French FM appeals for Khartoum’s help in Darfur

28th July 2004, Comments 0 comments

EL FASHER, Sudan, July 27 (AFP) - The crisis in the war-torn western Darfur region of Sudan can only be resolved with Khartoum's help, French Foreign Minister Michel Barnier said Tuesday on a visit to the area.

EL FASHER, Sudan, July 27 (AFP) - The crisis in the war-torn western Darfur region of Sudan can only be resolved with Khartoum's help, French Foreign Minister Michel Barnier said Tuesday on a visit to the area.

"France is convinced we will not get out of this crisis (in Darfur) without Sudan, and even less likely by working against Sudan, but that we need Sudan's" help, Barnier said after meeting top regional government officials.

His short trip came as the international community ratcheted up pressure to end a conflict between Darfur rebels and government-backed militia that has cost up to 50,000 lives and displaced more than 1.2 million people.

"We must return to dialogue and mutual respect," Barnier said, while stressing that Khartoum must respect its commitments concerning Darfur, specifically disarming pro-government Arab militias.

The minister met with observers from the African Union tasked with monitoring a largely-ignored ceasefire deal and went to a refugee camp at Abu Chouk. He was later scheduled to return to neighbouring Chad, which is hosting some 200,000 Sudanese refugees.

Barnier added that the most urgent issue was getting aid to the tens of thousands of suffering women and children, and that France was ready to send humanitarian aid.

The Sudanese regional officials reiterated Khartoum's position that threatening Sudan with international intervention was counterproductive, and had only contributed to the breakdown of negotiations with rebels.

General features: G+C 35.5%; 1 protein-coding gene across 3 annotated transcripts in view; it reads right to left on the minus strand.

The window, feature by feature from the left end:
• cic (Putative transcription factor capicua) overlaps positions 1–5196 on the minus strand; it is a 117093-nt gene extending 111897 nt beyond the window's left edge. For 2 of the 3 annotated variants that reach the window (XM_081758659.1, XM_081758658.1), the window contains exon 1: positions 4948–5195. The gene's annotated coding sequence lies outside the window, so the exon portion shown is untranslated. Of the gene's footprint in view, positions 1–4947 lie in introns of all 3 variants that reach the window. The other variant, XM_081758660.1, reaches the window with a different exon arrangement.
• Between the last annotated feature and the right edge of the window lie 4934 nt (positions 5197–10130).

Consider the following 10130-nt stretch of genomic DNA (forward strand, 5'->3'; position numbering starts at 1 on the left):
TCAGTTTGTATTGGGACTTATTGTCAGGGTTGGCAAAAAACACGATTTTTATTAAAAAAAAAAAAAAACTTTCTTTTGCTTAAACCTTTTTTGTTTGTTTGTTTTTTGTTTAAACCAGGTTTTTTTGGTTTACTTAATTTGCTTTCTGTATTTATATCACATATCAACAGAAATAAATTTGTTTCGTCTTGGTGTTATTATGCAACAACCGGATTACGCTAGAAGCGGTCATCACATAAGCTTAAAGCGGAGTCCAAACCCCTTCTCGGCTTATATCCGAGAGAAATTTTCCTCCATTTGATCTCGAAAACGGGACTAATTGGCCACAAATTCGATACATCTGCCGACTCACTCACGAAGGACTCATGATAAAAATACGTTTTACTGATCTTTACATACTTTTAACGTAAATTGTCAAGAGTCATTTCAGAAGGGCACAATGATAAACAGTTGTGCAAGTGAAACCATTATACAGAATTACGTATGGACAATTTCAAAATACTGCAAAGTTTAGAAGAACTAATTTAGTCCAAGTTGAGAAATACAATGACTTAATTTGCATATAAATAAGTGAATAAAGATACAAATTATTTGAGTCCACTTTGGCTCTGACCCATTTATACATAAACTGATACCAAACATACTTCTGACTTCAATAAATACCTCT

Called the world's worst humanitarian crisis by the United Nations, more than 1.2 million people have been forced from their homes since February last year when rebels rose up against Khartoum, protesting that the largely black region had been ignored by the Arab government of the oil-rich state.

France, Britain, the United States and other countries have been exerting increasing pressure on the Sudanese government to rein in pro-government Arab militias which have been accused of systematic rape and other atrocities against the indigenous black Africans living in Darfur.

The European Union on Monday urged the United Nations to pass a resolution warning of sanctions on Sudan if it fails to end the conflict, prompting a reply by the Sudanese foreign minister that "threats" were counterproductive.

The prospect of international intervention has grown sharply in recent days. Britain has said it could send 5,000 troops to the region if required, and Australia said it was considering a UN request for military personnel to join a mission there expected to be deployed by the end of the year.

But the United States said that security in Darfur was Khartoum's responsibility, ruling out for the moment calls for an international force even as it piled more pressure on the Sudanese government for immediate action.

Washington last Thursday put forward a draft UN Security Council resolution authorising sanctions against Sudan if militia leaders are not brought to justice, while the US Congress unanimously labelled the situation a "genocide".

Sudan has claimed it is taking steps against the militias and pledged to help humanitarian aid get to the region.

© AFP

Subject: French news

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